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Ronald Dworkin and his interpretation of natural law and positivism

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Thomas Aquinas in Summa Theologica1 explains his view of natural law as being universal in nature as it emanates from rationale held by us as human beings; therefore we all share this reasoning. Aquinas defines positive law as being determined by natural law for the common good. It is binding on humans as a collective conscience as it is inherently just. The concept of law being just is crucial to positivism. If a law is unjust it is not regarded as law. A law cannot be produced in name only according to positivists.

Ronald Dworkin, a contemporary American legal philosopher is most notorious for his theory on natural law and legal positivism. This theory is often described as ‘the third way’ and is Dworkin’s response2 to HLA Hart’s theory on legal positivism. For the basis of properly analysing Dworkin’s position relating to the law, we must examine Hart’s analysis of the concept of law. In his book, The Concept of Law3, Hart argues for a set of primary rules of obligation and secondary rules. The essential secondary rule is Hart’s rule of recognition, which sets out the criteria for identifying laws within specific legal systems.

Hart describes this rule ‘… to say that a given rule is valid is to recognize it as passing all the tests provided by the rule of recognition and so as a rule of the system. We can indeed simply say that the statement that a particular rule is valid means that it satisfies all the criteria provided by the rule of recognition. ‘ This rule of recognition is a device by which to identify the primary rules of obligation. Ronald Dworkin, Hart’s most famous critic argues for the theory of there always being one right answer, one right decision to be made within the law, even if the answer is not apparent.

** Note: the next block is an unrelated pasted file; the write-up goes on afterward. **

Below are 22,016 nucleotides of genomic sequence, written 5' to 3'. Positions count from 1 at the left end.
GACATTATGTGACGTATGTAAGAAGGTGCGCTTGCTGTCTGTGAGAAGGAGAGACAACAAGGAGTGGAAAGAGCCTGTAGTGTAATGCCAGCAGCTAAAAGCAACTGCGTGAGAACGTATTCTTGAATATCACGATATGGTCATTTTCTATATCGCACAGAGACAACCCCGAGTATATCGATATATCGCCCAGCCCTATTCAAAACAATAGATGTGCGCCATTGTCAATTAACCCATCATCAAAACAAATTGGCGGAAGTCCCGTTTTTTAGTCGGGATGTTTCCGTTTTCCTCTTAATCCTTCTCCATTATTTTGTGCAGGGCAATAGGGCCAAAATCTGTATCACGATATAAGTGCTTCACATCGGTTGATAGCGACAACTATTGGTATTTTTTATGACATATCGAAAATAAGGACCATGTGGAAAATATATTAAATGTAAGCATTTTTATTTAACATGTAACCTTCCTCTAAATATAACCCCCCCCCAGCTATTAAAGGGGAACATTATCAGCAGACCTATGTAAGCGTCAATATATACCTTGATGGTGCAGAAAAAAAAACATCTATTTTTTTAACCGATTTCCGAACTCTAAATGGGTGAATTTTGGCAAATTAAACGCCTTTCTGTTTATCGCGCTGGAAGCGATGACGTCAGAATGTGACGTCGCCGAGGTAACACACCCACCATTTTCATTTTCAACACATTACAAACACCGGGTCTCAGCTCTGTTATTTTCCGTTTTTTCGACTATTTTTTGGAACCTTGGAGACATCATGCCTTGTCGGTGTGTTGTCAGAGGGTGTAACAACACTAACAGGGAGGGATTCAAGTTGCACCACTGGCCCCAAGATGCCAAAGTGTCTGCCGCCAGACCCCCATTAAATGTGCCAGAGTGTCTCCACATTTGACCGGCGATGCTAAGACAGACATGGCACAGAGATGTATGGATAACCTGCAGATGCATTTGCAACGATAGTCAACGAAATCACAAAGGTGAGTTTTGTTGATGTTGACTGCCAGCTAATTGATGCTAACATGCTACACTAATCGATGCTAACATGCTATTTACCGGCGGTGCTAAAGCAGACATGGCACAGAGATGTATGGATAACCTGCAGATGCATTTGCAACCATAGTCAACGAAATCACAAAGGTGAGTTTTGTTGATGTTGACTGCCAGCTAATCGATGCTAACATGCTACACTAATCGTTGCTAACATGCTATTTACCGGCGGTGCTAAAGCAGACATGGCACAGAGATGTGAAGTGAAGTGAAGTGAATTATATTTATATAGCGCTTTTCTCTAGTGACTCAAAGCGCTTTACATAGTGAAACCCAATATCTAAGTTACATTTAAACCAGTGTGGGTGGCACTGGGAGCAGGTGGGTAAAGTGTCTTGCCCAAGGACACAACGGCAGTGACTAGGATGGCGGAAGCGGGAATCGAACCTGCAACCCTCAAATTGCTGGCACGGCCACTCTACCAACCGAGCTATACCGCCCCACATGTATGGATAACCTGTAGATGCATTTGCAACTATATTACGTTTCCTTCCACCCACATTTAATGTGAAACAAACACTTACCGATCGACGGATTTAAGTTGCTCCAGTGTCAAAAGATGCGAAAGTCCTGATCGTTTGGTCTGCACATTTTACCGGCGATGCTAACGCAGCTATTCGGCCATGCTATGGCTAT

Whereas Hart argues for a set of legal ‘rules’, Dworkin holds that legal principles4 are more relevant in the development of the law. Dworkin describes these principles as ‘a standard to be observed, not because it will advance or secure an economic, political or social situation deemed desirable, but because it is a requirement of justice or fairness or some other dimension of morality’. He argues that the difference between rules and principles lies with the fact that rules by their very nature are rigid and often inflexible. The notion of principles lends itself to being open to variation depending on the facts of the case.

Dworkin argues that the point at which these principles become established, for example with judicial precedent, is when judges are faced with so called ‘hard cases’5. However if we take the example of precedent, Dworkin’s principles become rules as they are later used as a means to justify judicial decisions in said ‘hard cases’. This presents a problem in Dworkin’s theory. Dworkin argues that Hart’s rules approach doesn’t allow for the presence of principles within the law. Dworkin also argues that principles do in fact guide the decisions that judges make and also justify those decisions.

However Dworkin states there is no way of explaining every such principle as many would not become apparent until a judge happens upon them in a hard case. Dworkin also fails to explain the legal nature of these principles, although he does state they are binding upon the decision maker. Therefore the problem lies not in establishing that such principles are at operation within our legal system, but rather in not being able to establish their legal status and furthermore how they are proposed to be applied when judges are making decisions or interpreting decisions. H. L.

A Hart later broadened his theory of ‘rules’ in order to allow for judges to apply ‘legal standards’6 within their decision making. Hart does acknowledge that these standards may inhibit a judge’s ability to make decisions in hard cases but maintains that there must be numerous decisions that arise out of these cases that can be justified by these standards. Dworkin rebuts this position due to its rigidity and vagueness when allowing for judicial reasoning on hard cases.

In his book, Justice in Robes, Dworkin poses the question ‘how should a judge’s moral convictions bear on his judgements about what the law is? 7 He argues rather than for a separation of law and morality, as in positivism, for a marriage between the two. Dworkin believes that the interpretation of law by judges is almost a futile exercise as the law leaves ‘holes’ which must be filled by a judges own intuitive understanding of justice. Dworkin presents the notion that judges who do not agree to moral interpretation of the law do so without even intending. That is, that in their explanation of how a law came to be created, they are explaining the moral reasons in which the law became a law and inevitably he or she will be drawn to outline what they interpret to be valuable.